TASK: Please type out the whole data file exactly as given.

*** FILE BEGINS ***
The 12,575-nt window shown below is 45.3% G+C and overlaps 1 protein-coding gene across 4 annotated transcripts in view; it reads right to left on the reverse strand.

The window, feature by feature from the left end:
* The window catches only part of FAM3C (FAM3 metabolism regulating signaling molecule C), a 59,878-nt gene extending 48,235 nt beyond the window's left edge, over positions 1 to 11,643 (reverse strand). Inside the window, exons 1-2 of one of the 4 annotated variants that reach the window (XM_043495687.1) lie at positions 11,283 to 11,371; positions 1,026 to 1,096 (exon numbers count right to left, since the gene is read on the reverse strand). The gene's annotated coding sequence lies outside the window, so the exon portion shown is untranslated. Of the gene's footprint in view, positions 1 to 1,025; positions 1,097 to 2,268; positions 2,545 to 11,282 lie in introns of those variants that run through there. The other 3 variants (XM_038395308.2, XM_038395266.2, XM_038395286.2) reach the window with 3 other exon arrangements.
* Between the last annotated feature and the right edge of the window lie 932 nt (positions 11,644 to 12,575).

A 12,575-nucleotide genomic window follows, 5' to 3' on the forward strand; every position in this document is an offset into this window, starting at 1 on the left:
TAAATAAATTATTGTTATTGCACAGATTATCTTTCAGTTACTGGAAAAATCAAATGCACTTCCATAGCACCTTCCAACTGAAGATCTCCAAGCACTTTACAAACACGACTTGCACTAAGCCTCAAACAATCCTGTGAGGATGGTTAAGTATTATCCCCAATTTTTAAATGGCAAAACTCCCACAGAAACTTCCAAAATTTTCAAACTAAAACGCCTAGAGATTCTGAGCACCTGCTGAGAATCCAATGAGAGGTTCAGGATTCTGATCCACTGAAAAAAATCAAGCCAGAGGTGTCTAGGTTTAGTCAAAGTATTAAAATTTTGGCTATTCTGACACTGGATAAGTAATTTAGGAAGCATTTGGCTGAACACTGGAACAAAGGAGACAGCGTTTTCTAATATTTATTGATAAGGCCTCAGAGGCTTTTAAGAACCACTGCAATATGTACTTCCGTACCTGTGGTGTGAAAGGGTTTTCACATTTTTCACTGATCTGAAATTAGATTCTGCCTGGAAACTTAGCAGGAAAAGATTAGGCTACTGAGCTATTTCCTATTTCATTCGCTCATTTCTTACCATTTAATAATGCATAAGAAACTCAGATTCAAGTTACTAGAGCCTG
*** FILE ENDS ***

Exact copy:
The 12,575-nt window shown below is 45.3% G+C and overlaps 1 protein-coding gene across 4 annotated transcripts in view; it reads right to left on the reverse strand.

The window, feature by feature from the left end:
* The window catches only part of FAM3C (FAM3 metabolism regulating signaling molecule C), a 59,878-nt gene extending 48,235 nt beyond the window's left edge, over positions 1 to 11,643 (reverse strand). Inside the window, exons 1-2 of one of the 4 annotated variants that reach the window (XM_043495687.1) lie at positions 11,283 to 11,371; positions 1,026 to 1,096 (exon numbers count right to left, since the gene is read on the reverse strand). The gene's annotated coding sequence lies outside the window, so the exon portion shown is untranslated. Of the gene's footprint in view, positions 1 to 1,025; positions 1,097 to 2,268; positions 2,545 to 11,282 lie in introns of those variants that run through there. The other 3 variants (XM_038395308.2, XM_038395266.2, XM_038395286.2) reach the window with 3 other exon arrangements.
* Between the last annotated feature and the right edge of the window lie 932 nt (positions 11,644 to 12,575).

A 12,575-nucleotide genomic window follows, 5' to 3' on the forward strand; every position in this document is an offset into this window, starting at 1 on the left:
TAAATAAATTATTGTTATTGCACAGATTATCTTTCAGTTACTGGAAAAATCAAATGCACTTCCATAGCACCTTCCAACTGAAGATCTCCAAGCACTTTACAAACACGACTTGCACTAAGCCTCAAACAATCCTGTGAGGATGGTTAAGTATTATCCCCAATTTTTAAATGGCAAAACTCCCACAGAAACTTCCAAAATTTTCAAACTAAAACGCCTAGAGATTCTGAGCACCTGCTGAGAATCCAATGAGAGGTTCAGGATTCTGATCCACTGAAAAAAATCAAGCCAGAGGTGTCTAGGTTTAGTCAAAGTATTAAAATTTTGGCTATTCTGACACTGGATAAGTAATTTAGGAAGCATTTGGCTGAACACTGGAACAAAGGAGACAGCGTTTTCTAATATTTATTGATAAGGCCTCAGAGGCTTTTAAGAACCACTGCAATATGTACTTCCGTACCTGTGGTGTGAAAGGGTTTTCACATTTTTCACTGATCTGAAATTAGATTCTGCCTGGAAACTTAGCAGGAAAAGATTAGGCTACTGAGCTATTTCCTATTTCATTCGCTCATTTCTTACCATTTAATAATGCATAAGAAACTCAGATTCAAGTTACTAGAGCCTG